Kelly Reichardt’s First Cow looks at the quest for the American Dream, but at a different point in history than Minari. And yet, much like that film, it remains more interested in the importance of companionship and togetherness. This has become a common staple for Reichardt, whose films are all about companionship seeking prosperity, but the friendship here between Otis/Cookie and King-Lu (John Magaro and Orion Lee respectively) may be her most endearing yet. Their journey is first and foremost a tale of brotherhood, leaving the film’s remaining notions on capitalism and gender roles of the 1800’s in clear view, just without a preachily heavy hand to swing them. If Minari made me want to hug my family, First Cow made me want to call up my closest male friends and bake oily cakes together, and if that recipe doesn’t catch on, it’ll be the second biggest tragedy of 2020. Click here to listen to our full review.
1. Dick Johnson Is Dead
Richard Johnson is my new movie hero. Directed by the titular hero’s own daughter Kirsten Johnson (director of the GREAT Cameraperson), Dick Johnson Is Dead is about bravery and celebration as we confront notions of death and mortality, which we often find as too taboo to talk about. Dick Johnson, in his willingness to play along in creating mock deaths of himself as he slowly succumbs to dementia, completely invalidates those fears in us; death may be inevitable, but that doesn’t mean it must only be a time of mourning, it can also be a time to celebrate the life that was rather than the life that has been lost. Those who can do so come out braver and stronger, and what better time than 2020 to learn that lesson, after a pandemic came in and pushed our mortalities to the highest limits. Dick Johnson Is Dead is just as sad as it is uplifting and hopeful, but also weirdly funny and inventive, in the multiple ways Kirsten kills off her father; one involving a construction nail to the neck swung by a 2×4 had me in stitches. Documentaries are slowly becoming the most creative form of filmmaking, with Dick Johnson Is Dead being the year’s most prime example of where the medium can go. Click here to listen to our full review.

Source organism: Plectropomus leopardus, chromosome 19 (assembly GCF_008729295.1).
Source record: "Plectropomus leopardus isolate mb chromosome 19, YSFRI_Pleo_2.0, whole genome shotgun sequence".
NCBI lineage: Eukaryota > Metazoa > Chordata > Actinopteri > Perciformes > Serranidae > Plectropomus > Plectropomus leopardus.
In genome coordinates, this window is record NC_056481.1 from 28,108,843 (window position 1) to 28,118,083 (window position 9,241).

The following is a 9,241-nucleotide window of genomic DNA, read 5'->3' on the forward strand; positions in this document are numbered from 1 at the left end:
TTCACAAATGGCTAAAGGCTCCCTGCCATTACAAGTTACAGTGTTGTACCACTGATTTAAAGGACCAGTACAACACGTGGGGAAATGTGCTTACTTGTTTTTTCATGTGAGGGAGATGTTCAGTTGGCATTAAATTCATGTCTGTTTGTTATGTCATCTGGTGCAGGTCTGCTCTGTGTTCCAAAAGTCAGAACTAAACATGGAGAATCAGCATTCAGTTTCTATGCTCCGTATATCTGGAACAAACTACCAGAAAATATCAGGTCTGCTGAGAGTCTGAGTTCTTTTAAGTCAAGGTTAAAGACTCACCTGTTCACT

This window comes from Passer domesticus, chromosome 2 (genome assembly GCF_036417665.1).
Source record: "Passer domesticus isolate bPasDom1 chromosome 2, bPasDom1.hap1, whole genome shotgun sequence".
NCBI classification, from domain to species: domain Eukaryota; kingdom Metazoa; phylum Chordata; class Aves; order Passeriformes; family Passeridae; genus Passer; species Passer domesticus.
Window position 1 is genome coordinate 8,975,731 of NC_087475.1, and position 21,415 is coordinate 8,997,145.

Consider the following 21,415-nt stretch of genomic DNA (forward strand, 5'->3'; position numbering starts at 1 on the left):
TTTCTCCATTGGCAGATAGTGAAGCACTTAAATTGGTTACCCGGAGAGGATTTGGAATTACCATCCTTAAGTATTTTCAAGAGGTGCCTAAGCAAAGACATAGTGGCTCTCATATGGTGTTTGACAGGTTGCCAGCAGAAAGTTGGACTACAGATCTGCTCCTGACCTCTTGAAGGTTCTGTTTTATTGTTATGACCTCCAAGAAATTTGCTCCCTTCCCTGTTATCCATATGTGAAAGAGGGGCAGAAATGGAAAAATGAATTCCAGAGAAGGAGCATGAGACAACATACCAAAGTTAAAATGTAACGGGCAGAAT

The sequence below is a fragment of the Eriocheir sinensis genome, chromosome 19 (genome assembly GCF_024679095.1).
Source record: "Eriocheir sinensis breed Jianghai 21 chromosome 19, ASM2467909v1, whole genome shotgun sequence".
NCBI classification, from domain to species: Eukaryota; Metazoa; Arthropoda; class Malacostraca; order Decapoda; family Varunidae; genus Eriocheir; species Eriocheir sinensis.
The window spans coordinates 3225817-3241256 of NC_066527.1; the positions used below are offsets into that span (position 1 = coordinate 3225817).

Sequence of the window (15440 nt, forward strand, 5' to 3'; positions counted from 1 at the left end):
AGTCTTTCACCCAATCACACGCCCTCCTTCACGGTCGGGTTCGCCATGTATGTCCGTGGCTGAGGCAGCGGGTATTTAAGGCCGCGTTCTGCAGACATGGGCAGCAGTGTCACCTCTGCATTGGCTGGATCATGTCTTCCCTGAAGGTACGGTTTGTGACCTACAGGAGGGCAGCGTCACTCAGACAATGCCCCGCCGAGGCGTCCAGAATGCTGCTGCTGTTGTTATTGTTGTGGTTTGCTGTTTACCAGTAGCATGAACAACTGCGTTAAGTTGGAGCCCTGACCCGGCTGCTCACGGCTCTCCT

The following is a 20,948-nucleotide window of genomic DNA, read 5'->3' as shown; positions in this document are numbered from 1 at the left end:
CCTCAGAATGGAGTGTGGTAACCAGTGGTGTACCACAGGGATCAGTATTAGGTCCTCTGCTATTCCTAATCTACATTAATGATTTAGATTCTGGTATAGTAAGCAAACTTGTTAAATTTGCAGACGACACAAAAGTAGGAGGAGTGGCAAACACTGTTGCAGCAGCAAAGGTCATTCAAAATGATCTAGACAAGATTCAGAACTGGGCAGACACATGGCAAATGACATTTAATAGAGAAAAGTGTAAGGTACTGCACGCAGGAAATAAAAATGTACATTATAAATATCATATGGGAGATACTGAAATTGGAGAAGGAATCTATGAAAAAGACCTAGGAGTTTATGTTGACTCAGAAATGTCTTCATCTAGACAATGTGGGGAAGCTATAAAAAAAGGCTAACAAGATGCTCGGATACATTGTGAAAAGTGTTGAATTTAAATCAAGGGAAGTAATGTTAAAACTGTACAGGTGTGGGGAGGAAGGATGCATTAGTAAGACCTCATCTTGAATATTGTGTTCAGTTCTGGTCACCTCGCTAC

Rounding out my Top 20, here is the rest of my list:
11) Bloody Nose, Empty Pockets
13) David Byrne’s American Utopia
14) I’m Thinking of Ending Things
15) Another Round
16) The Truffle Hunters
18) The Painter and the Thief
19) She Dies Tomorrow
Let us know what you think. Do you agree or disagree? We’d like to know why. Leave a comment in the comment section below or tweet us @InSessionFilm. Or follow me directly @BrendanJCassidy.